Bill Moving Through Congress Would Make Streaming a FelonyJune 15, 2011 - by Donny Shaw
With Congress gridlocked on everything the public actually cares about — e.g. the unemployment rate and the federal debt — they seem to have found at least one thing they can all agree on. Big media companies and the Obama Administration have been asking Congress to change the copyright laws so that people who stream copyrighted content on the internet, whether intentionally or not, can be put in jail or charged massive fines. The Republican-led House Judiciary Committee held a hearing on the idea on June 1st and the Democratic Senate Judiciary Committee is moving forward with a mark-up of legislation to do so tomorrow. Don’t you just love bipartisanship?
The bill in question is S.978, sponsored by Sen. Amy Klobuchar [D, MN], to “amend the criminal penalty provision for criminal infringement of a copyright, and for other purposes.” Specifically, it would raise illegal streaming from a misdemeanor to a felony by changing its legal status as a “public performance” to the same level as a “reproduction” or “distribution.” That would seem to mean that someone who unknowingly embeds a YouTube video on their site that contains material that is determined to be protected by a copyright could potentially face the same penalty as someone who runs a large-scale DVD bootlegging operation.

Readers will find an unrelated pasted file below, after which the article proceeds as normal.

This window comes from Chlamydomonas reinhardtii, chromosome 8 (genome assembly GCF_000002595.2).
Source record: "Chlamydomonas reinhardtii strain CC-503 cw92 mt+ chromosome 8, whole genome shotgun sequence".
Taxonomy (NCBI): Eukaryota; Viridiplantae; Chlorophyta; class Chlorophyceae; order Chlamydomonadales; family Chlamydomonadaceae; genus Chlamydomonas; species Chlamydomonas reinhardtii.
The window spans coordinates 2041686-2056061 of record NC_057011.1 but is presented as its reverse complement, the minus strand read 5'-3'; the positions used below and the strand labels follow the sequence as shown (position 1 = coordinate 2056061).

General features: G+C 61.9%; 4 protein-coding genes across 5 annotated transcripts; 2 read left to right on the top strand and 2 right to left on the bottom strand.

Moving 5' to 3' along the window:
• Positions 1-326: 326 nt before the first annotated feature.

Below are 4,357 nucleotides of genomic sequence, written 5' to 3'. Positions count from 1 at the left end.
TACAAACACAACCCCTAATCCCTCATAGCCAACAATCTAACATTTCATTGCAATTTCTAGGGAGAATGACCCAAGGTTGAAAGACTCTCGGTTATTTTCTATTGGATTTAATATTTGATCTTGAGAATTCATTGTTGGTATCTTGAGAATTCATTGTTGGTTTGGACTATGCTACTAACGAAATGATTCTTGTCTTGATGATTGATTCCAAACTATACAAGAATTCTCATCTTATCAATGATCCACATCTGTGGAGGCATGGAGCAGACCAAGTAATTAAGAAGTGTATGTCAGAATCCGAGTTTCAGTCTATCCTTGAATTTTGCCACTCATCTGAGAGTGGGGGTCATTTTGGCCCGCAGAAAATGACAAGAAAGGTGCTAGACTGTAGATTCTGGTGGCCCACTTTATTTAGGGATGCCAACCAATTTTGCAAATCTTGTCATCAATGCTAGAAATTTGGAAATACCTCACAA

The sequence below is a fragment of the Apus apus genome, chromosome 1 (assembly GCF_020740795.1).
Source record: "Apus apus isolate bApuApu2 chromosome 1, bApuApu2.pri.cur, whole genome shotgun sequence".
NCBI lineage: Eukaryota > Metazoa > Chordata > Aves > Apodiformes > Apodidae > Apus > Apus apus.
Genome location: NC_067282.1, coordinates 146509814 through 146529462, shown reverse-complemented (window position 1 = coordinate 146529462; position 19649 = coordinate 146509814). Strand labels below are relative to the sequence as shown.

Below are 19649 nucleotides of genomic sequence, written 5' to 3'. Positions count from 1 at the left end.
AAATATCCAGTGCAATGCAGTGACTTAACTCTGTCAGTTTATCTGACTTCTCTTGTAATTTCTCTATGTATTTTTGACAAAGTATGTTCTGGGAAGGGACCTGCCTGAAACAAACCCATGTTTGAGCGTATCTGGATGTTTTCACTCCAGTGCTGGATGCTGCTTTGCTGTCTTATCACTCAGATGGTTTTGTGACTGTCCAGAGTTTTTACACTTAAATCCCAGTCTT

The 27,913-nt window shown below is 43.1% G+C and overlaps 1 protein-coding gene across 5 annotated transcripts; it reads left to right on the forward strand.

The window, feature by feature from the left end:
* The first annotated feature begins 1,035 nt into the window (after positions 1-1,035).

Here’s the meat of the bill defining criminal streaming:
(A) the offense consists of 10 or more public performances by electronic means, during any 180-day period, of 1 or more copyrighted works; and
(B)(i) the total retail value of the performances, or the total economic value of such public performances to the infringer or to the copyright owner, would exceed $2,500; or
(ii) the total fair market value of licenses to offer performances of those works would exceed $5,000;’
It’s hard for any online video not to have ten views within 180 days, and you can be sure that the big music and films companies would value their infringed work at more than $2,500 (they value a single mp3 at $22,500). Note that the person streaming does not have to actually make $2,500 of the work; a court would just have to decide that it represents that much in retail value to either party.
Why are both parties pursuing this right now when there are so many other issues facing U.S. citizens? I don’t know, but the money trail behind the bill provides some clues. Our data partners at Maplight.org have already verified 48 organizations that are actively supporting this bill, including some with the most powerful lobbying teams in Washington D.C., like the Motion Picture Association of America, the Recording Industry Association of America, the US Chamber of Commerce, and AT&T. Together, they have donated more than $2 million to Senate Majriuty Leader Harry Reid [D, NV] and more than $700,000 to Senate Judiciary Chairman Pat Leahy [D, VT]. The House has taken large amounts of money from these organizations as well, with Majority Leader Eric Cantor [R, VA-7] sixth on the list of top recipients, with $234,300, and Minority Leader Nancy Pelosi [D, CA-8] ninth, with $200,557.